Being life-affirming, though, doesn't pay the bills. Those close to her say Walsh lived frugally, but it was clear she was struggling. Her neighbors say they'd bring her extra food. Walsh didn't have money to fix her car, so she took the bus everywhere.
Walsh and her husband had purchased the family home in 1992, King County property records show. It appears they took out two mortgages in 2004 and 2006 with US Bank and Countrywide Home Loans, respectively. They fell $15,000 behind on the first loan and defaulted last year (I could not track down records on the second loan). US Bank signed her mortgage over to Bishop, White, Marshall & Weibel, a firm that carries out foreclosures, the records say.
The home was sold off at auction earlier this year. "We offer our sincere condolences to the family," US Bank says in a statement, and adds that for customer confidentiality reasons, it can't respond to questions about whether Walsh was in the midst of refinancing her mortgage.
The real estate agent who purchased and is now selling the home, David Albers, says he thinks about Walsh often. "In my business, we're pretty hardened, and sometimes we forget that this is people's lives we're dealing with," he says. "We are the foreclosure vultures, in a sense... But I don't think the problem lies with us. After the bank auctions it off is where we come in."
"One of the harder parts is that she didn't reach out to any of us and tell us what was going on," Fasoli, her niece, says. "I think that's because she was trying to do something about it, she was trying to refinance. She was trying to work with the bank to find an alternative to foreclosure."
From the papers the family looked through, including Walsh's journal, Fasoli says it looked like the bank "passed her from specialist to specialist," and the last specialist wouldn't return her phone calls or the number wouldn't go through.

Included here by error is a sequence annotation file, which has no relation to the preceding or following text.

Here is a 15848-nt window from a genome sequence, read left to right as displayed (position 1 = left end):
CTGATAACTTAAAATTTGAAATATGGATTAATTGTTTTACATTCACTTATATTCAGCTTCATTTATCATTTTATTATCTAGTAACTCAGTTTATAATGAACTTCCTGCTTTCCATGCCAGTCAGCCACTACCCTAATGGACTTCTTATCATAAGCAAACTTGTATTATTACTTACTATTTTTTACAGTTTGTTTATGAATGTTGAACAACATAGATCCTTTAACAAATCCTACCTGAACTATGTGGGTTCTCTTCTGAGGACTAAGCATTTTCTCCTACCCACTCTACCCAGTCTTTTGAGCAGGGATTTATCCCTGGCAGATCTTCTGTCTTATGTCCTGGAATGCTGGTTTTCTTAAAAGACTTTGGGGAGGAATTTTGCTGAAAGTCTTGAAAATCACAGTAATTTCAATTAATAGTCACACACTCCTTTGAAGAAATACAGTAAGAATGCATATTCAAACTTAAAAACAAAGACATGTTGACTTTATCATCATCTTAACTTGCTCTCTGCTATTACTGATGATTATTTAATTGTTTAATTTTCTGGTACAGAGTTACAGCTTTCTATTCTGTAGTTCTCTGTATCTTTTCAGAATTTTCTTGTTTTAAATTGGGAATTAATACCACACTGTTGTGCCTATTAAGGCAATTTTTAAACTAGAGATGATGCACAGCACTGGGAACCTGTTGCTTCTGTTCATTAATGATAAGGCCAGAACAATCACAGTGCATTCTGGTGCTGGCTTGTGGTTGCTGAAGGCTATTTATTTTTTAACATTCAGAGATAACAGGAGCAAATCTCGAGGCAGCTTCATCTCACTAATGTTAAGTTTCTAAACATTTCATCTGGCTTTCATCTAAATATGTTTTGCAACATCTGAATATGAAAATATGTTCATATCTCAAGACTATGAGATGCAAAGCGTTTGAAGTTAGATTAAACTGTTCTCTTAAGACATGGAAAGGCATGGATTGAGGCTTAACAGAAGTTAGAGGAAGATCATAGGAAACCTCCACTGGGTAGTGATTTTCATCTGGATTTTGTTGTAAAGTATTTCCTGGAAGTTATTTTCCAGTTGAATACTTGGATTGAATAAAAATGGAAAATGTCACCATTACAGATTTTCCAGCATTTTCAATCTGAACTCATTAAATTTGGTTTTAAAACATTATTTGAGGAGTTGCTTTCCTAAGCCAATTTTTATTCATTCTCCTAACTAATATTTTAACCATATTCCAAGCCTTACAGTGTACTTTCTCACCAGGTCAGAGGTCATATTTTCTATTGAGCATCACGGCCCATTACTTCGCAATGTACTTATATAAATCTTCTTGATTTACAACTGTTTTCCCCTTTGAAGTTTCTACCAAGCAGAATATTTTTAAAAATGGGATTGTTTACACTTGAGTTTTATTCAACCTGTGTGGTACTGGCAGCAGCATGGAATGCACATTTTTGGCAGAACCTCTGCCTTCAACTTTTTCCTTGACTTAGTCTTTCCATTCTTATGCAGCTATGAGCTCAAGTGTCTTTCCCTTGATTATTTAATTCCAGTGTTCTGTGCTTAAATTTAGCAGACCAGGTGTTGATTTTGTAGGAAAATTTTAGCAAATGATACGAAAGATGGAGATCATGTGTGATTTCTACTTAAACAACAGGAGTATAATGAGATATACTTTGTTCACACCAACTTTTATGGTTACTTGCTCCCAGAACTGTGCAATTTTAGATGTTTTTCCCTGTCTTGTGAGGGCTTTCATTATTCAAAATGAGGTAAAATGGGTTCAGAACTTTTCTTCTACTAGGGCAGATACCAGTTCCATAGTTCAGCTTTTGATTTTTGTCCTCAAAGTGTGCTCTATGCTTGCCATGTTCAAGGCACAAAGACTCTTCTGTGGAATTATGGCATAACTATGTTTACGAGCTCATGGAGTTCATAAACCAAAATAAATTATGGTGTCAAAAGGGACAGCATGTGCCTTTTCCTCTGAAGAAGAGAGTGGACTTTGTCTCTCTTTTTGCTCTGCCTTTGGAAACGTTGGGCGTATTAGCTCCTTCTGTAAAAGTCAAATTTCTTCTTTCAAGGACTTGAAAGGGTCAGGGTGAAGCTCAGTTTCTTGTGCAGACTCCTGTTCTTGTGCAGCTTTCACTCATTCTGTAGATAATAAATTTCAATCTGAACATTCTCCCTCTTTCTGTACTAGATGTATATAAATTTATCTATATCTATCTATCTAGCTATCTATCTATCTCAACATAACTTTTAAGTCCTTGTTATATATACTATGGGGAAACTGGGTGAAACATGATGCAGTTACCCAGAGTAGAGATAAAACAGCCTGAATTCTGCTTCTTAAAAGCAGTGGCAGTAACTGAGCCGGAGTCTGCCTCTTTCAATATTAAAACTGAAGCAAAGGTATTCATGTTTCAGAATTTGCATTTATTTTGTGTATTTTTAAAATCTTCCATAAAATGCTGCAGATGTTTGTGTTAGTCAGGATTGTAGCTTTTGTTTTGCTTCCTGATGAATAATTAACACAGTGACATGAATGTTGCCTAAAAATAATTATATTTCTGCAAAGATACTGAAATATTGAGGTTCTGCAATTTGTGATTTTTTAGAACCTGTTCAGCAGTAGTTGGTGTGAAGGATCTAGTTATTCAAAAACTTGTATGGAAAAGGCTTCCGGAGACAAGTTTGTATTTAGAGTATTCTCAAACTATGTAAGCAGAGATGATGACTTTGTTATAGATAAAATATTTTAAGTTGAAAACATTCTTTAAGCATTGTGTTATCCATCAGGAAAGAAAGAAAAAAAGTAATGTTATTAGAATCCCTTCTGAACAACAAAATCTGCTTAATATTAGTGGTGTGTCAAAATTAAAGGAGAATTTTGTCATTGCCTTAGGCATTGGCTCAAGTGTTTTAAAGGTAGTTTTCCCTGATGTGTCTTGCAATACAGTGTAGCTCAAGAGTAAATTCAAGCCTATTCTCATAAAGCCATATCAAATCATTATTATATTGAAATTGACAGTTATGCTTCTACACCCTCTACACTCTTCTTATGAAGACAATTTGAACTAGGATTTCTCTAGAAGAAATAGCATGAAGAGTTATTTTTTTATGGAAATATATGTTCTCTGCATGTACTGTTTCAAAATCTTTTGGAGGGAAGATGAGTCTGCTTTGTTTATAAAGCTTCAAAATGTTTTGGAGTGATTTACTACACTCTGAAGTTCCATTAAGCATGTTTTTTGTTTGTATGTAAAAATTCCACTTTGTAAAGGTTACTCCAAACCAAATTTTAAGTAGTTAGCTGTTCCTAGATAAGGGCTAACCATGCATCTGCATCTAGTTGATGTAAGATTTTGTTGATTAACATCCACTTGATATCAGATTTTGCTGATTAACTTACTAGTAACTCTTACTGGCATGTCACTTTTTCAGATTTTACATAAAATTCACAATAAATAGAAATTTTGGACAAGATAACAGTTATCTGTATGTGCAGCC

People should pay their mortgages, Fasoli says. But, she adds, "small town relationships don't exist anymore, where you can go to your banker and say, 'Listen, I'm sick, or you know, I lost my husband.'"
More than 20,000 Seattle-area homeowners—17.4 percent of all households, according Zillow's data—are underwater on their mortgages, meaning they owe more than the property is worth. The figure rises to 28 percent for the Seattle metro area.
"Seriously—20,000 people are underwater on their mortgages with the possibility of being foreclosed on," says Seattle City Council member Nick Licata. "That's a real problem." People lose their homes, he says, which contributes to homelessness and neighborhood blight.
The city council commissioned a report, released last month, that suggested the city use eminent domain to buy up homeowner debt—also known as "principal reduction"—across the city. This is in the public interest, the report says, because so many of the loans were fraudulent to begin with, and homeowners have not been able to get meaningful relief. Licata says he supports any legal strategy to achieve principal reduction.
Richmond, California, became the first city in the country to approve just such a plan this summer. Last month, a judge tossed out a lawsuit against the eminent-domain strategy by Wells Fargo and Deutsche Bank.
Evictions of homeowners like Walsh are dispatched with quickness and totality. Can policymakers muster the same urgency to protect citizens?
"I honestly believe that the majority of the council is concerned," Licata says. "The question is what they feel comfortable doing about it."